From November 16-18, Las Vegas will be all about metalworking and fabricating. Well, maybe Las Vegas will still also be about gambling. But there is more than just slot machines in town: To discover innovative automation solutions in the metalworking industry, you will find no better place during this period than FABTECH 2016, November 16-18 at the Las Vegas Convention Center – this year Universal Robots will have an appearance with our own booth for the first time.
At FABTECH the UR robots will be exhibited in an application mounted with a scanner that provides metrology data on prototypes, comparing product deviations to technical drawings. The user-friendly robots will also be showcased in welding and material handling applications. So do stop by booth N-1804 for a close encounter!
Historically, the metalworking industry has been a place where new automation technologies have been implemented early. To keep up with the competition, big players have relied on finding innovative ways to steadily raise efficiency. The invention of assembly line production at the beginning of the 20<sup>th</sup> century or the implementation of industrial robots in the 1970’s streamlined production. Collaborative robotics mark another industrial revolution, from its inception it has played a vital role in the metalworking industry. But this time, there are two crucial differences.
Previous industrial revolutions developed top-down, as they primarily had their origin in large enterprises forging new ways of automation: They mostly resulted out of the invention of big and bulky machines, which regarded a lot of space in extensive production halls. And, even more importantly, these machines were expensive, which is why the technologies were affordable initially only for large enterprises. In contrast, the current industrial revolution coming with collaborative robots, comes bottom-up: By lowering costs and decreasing space requirements these robots make automation possible for small and medium-sized enterprises.
The metalworking industry is still seeking to raise efficiency and precision in both large and small enterprises. Recently, a third factor has become just as important: Flexibility. More and more often customers ask for highly individualized products, making the entire supply chain with all of its parts face a challenge of a complex high mix/low volume production. The metalworking industry is not an exception. This phenomenon results in the need for flexible automation technology to be set up for new tasks easily and quickly.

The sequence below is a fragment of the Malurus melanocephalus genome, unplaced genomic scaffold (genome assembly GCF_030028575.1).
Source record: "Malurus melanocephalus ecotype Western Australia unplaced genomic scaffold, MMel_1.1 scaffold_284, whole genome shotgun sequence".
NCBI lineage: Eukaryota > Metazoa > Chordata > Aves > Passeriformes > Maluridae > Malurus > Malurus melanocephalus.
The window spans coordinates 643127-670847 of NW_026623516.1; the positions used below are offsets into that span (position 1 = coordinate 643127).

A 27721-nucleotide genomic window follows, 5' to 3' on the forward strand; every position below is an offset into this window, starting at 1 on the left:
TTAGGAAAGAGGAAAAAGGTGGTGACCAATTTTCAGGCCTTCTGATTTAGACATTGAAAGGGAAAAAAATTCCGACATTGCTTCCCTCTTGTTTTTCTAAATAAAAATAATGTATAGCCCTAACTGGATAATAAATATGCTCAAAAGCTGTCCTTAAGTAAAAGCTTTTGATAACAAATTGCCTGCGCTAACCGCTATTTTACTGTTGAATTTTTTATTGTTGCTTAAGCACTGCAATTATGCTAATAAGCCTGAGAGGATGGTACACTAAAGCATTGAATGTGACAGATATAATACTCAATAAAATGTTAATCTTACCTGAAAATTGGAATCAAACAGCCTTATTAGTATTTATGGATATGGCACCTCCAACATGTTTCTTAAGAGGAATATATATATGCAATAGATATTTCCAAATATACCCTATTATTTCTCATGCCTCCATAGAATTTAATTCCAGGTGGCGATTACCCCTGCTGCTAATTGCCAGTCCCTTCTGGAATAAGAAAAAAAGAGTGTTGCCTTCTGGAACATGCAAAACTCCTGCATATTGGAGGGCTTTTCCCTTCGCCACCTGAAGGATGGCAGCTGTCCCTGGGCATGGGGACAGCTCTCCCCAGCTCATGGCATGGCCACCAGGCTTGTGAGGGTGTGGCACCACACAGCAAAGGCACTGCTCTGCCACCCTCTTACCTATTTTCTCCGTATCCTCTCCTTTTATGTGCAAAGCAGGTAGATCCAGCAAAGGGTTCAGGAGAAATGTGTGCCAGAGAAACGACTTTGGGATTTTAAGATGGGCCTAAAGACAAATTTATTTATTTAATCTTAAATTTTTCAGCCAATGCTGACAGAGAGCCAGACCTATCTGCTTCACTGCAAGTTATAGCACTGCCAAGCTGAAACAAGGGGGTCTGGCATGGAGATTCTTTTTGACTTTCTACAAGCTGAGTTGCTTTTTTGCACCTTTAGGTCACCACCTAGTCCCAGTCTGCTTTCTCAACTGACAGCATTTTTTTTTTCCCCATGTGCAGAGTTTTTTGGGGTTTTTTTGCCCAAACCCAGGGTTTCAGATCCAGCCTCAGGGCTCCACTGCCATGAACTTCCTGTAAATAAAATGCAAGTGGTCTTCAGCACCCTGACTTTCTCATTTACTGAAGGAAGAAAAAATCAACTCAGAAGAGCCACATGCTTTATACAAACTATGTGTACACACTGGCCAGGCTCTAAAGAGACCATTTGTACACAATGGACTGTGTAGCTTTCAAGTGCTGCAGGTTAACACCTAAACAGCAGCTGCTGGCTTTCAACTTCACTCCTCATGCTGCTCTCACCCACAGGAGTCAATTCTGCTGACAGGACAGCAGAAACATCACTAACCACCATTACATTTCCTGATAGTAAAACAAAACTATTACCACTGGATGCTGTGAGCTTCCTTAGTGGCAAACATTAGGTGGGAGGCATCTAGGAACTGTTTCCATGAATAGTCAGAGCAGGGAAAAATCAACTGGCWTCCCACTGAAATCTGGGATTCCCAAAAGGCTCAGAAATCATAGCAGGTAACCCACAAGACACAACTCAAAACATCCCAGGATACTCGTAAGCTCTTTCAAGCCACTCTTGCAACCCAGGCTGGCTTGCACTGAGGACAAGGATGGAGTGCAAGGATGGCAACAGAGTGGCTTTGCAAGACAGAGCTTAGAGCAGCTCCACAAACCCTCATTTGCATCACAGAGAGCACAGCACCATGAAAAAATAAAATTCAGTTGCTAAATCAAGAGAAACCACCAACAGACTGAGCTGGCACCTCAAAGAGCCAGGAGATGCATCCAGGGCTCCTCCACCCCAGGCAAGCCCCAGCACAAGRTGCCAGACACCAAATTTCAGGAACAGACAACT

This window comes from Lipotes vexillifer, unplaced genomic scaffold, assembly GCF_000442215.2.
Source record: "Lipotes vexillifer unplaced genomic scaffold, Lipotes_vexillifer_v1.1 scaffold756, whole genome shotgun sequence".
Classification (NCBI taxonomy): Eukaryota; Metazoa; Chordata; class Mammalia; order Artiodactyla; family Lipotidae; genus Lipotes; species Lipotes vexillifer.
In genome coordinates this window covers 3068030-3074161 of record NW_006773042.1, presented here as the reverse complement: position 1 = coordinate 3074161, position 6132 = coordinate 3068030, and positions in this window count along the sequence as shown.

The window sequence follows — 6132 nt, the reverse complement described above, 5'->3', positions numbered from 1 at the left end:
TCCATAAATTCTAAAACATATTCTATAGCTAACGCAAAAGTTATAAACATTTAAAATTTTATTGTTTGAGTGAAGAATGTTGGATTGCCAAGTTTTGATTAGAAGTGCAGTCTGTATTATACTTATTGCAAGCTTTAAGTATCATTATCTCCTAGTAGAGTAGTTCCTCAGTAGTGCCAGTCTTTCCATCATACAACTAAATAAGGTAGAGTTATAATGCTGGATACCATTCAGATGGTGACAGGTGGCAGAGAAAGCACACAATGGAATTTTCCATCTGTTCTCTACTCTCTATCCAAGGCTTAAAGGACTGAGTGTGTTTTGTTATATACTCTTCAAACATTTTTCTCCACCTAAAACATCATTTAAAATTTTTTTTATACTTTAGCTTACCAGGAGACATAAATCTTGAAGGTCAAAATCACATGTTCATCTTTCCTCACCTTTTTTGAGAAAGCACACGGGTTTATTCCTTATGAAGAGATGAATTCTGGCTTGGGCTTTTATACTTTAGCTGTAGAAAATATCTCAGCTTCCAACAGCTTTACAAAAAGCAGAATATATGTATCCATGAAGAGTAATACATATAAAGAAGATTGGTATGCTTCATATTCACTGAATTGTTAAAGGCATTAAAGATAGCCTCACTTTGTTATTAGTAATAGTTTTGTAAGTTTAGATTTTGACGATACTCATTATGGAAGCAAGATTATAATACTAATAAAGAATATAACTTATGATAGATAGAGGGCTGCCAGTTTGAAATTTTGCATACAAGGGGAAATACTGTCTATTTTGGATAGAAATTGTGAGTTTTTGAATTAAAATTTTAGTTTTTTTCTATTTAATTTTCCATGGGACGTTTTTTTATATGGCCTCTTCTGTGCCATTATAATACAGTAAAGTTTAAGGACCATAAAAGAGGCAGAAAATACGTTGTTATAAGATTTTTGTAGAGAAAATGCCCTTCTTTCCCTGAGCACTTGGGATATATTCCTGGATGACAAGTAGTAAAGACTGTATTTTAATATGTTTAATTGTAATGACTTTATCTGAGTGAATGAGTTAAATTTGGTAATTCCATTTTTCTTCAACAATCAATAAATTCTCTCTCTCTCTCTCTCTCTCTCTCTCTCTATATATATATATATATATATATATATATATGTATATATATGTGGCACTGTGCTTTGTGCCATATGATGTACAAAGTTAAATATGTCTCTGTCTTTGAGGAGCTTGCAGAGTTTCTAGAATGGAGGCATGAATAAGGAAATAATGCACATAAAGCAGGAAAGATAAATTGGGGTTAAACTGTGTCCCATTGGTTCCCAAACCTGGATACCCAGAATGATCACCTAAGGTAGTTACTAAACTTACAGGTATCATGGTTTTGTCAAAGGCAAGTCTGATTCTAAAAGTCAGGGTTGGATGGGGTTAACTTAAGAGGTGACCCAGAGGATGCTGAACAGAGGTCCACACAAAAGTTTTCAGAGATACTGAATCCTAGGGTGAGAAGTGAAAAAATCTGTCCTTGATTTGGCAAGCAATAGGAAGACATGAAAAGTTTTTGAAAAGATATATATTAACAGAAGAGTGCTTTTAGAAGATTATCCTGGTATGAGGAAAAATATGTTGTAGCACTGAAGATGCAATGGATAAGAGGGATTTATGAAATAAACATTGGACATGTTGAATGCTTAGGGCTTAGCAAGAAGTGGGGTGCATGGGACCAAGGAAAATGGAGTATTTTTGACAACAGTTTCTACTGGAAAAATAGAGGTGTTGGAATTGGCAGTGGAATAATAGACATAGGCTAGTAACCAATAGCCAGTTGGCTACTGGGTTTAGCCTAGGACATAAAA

How might this look in practice? What is the opinion of people actually being responsible for such a production line? Let’s take a look:
Etalex is a Canadian shelving system manufacturer, needed a flexible robotic arm solution that could be used for multiple tasks while taking up little valuable space on the production floor.
One of the tasks is manually unloading a brake press 8 hours a day. Physically demanding work that also has the potential for accidents.
“We needed a flexible automation solution that could be used for 10 different production cycles. Since I only have 6 feet of space in front of the brake press, it was important that I could run this application without safety caging around it.” - Jean Francois Rousseau, Plant Engineer, Etalex
Etalex chose a solution based on a UR10. It stands proudly at the start of the immense 300,000 square foot production hall. And, unlike any of the other 25 robots, the UR10 has no protective fencing taking up valuable space.
The UR10 takes pieces out of the brake press using a suction cup and places them in a stack nearby. This repetitive, potentially dangerous work is perfectly suited to the collaborative robot arm.
The manual tasks delegated to the employees have now been reduced to an hour daily spent on inspecting the quality of each pallet and changing the coils. Freeing up valuable time to work on more rewarding tasks.
Machine operator at Etalex, Richard Clive, stresses how the UR10 has made the workplace much safer:
“Before, you had to put your hands close to the brake press. There’s always a chance of an accident happening at any time. But with the Universal Robots, there is no chance of anyone getting injured.”